Tricked diners say: ‘Well, burger me!’

CONSUMERISM:

Hungry Jack’s Australia has stunned its fast-food rivals with the launch of a brand-new burger with a pattie that vegetarians will swear is made completely of aubergine as marketed – even though it’s actually 100 per cent beef!

Using the clever slogan “the vegan burger that’s actually for you”, Hungry Jack’s “green burger” drips with animal fats that even vegans won’t detect, such is the excellent job the company’s food technicians and scientists have done to disguise its beefy origins.

“I can’t believe it’s not eggplant,” one customer said at a Hungry Jack’s outlet in Ipswich, Queensland, when told by The Bug what the burger he was happily hoeing into was actually made of – the lips, noses and rectal rings of aged Angus cows.

“You’re pulling my leg, right? That had the taste, texture and aroma just like I imagined an eggplant pattie would have if it had been grilled on an open flame and served on a seeded if slightly stale bun with lettuce, tomato and a nice sauce.”

The Hungry Jack’s initiative has met with the approval of one of the nation’s most successful marketers.

Regular panelist on the ABC’s Gruen program, Russel Howcroft from PwC, told The Bug: “This is a great ad, yeah? It’s got everything that a successful pitch needs: good-looking people, catchy slogan and music and it’s totally deceptive and misleading. What’s not to love about it, yeah?

“They just now need to spend an obscene shitload of money marketing the new product and maybe doing some fresh ads too with a top-shelf agency.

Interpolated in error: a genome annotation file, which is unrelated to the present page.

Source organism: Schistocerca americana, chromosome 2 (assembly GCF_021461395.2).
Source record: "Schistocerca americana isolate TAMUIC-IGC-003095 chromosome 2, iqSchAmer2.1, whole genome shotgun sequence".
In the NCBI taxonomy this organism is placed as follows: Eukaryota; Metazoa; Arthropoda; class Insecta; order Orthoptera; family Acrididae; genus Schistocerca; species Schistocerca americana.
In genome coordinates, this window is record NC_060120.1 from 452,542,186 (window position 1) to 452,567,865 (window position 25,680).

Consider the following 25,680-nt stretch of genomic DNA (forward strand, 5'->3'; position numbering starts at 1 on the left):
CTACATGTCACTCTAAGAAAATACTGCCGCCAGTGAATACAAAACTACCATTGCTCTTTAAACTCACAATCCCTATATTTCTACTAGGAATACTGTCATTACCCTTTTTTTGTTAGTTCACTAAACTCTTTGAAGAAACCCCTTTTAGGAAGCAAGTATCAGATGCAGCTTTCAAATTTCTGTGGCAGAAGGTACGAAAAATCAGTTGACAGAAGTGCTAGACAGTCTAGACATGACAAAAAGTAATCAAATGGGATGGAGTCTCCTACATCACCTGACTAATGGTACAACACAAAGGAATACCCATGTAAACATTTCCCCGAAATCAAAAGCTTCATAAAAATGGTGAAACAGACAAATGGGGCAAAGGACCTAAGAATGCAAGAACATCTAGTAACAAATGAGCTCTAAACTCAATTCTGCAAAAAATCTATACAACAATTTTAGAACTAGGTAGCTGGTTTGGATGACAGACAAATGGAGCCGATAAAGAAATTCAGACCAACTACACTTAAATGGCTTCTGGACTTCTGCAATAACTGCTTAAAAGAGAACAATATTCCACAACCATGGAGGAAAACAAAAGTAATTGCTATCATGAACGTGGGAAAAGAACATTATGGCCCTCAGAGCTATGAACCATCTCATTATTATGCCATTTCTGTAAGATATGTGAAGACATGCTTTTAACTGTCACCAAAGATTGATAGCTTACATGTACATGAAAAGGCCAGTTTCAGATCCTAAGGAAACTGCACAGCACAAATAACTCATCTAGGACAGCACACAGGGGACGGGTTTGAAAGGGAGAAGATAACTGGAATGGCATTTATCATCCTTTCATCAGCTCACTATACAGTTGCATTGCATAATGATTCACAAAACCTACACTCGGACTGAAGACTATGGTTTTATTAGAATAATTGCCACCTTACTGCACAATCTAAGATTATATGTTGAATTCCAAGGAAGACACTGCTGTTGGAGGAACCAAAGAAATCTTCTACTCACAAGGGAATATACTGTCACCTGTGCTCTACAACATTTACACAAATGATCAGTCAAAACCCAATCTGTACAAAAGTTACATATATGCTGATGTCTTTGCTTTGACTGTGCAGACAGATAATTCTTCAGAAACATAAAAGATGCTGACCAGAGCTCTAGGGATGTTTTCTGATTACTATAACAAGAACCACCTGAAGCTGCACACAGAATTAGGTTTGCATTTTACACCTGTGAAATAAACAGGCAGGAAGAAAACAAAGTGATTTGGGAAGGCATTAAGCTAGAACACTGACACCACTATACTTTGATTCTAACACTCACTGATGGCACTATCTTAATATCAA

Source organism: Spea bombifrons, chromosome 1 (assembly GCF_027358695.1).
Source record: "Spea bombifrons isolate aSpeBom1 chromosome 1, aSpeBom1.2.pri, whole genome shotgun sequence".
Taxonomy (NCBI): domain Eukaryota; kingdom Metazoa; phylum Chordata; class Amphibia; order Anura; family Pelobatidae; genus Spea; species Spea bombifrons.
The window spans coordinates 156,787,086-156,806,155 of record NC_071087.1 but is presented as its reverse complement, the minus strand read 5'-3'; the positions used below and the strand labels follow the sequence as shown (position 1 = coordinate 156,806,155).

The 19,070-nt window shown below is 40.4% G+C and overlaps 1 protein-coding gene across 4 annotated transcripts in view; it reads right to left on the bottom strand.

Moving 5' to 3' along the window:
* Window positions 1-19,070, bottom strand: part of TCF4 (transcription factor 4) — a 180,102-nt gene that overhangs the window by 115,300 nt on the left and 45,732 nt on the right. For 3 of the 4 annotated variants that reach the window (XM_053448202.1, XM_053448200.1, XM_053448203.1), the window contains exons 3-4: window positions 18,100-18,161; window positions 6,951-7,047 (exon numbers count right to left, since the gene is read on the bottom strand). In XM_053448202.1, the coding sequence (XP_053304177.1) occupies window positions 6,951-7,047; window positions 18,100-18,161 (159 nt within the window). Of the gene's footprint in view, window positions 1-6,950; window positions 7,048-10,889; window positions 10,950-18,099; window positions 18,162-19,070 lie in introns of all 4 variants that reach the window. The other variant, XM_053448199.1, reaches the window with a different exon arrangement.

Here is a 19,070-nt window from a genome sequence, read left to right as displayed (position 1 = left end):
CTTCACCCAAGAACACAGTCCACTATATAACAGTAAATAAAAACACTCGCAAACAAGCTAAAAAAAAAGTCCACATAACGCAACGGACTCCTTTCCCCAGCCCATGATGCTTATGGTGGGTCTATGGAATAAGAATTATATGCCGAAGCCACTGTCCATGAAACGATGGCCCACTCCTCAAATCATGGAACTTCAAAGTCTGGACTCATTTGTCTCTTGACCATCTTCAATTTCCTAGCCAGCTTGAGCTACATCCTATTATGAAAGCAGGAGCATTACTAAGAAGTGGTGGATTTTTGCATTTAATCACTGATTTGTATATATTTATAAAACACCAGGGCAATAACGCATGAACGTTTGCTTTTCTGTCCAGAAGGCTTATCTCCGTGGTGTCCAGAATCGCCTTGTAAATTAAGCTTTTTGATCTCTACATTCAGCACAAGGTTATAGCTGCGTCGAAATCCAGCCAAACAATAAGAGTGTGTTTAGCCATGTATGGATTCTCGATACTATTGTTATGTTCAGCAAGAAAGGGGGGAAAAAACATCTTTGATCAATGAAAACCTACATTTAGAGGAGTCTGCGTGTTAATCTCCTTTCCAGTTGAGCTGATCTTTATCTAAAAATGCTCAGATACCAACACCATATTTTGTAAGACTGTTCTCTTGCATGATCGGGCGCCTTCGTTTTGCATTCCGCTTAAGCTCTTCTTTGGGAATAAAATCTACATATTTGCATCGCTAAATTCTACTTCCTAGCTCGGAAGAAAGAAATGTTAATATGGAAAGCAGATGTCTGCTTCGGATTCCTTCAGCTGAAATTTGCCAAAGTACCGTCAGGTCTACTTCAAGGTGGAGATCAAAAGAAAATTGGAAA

“It’s a win-win for everybody. I’m assuming Hungry Jack’s worked out that a fake vegetarian burger using cheap cuts of beef was cheaper to make than a real one, what with the drought-ravaged agricultural sector we have at the moment, yeah?

“And the vegan fruitloops can chomp away thinking they’re getting what they asked for yet won’t end up suffering from iron and other vitamin deficiencies if they just ate fucking rabbit food all their dreary lives, yeah?

“The only downsides for Hungry Jack’s of the new aubergine burger is one:  apparently it tastes like shit so repeat sales are going to be a problem.

“And two: their brand could suffer if vegans ever caught on to the fact that they are being tricked, even if it’s for their own good. Yeah?”

The  Bug understands Hungry Jack’s plans to extend its range of veggie burgers to lentil and tofu-based offerings, made from the hooves and tails of dried-up old dairy cows.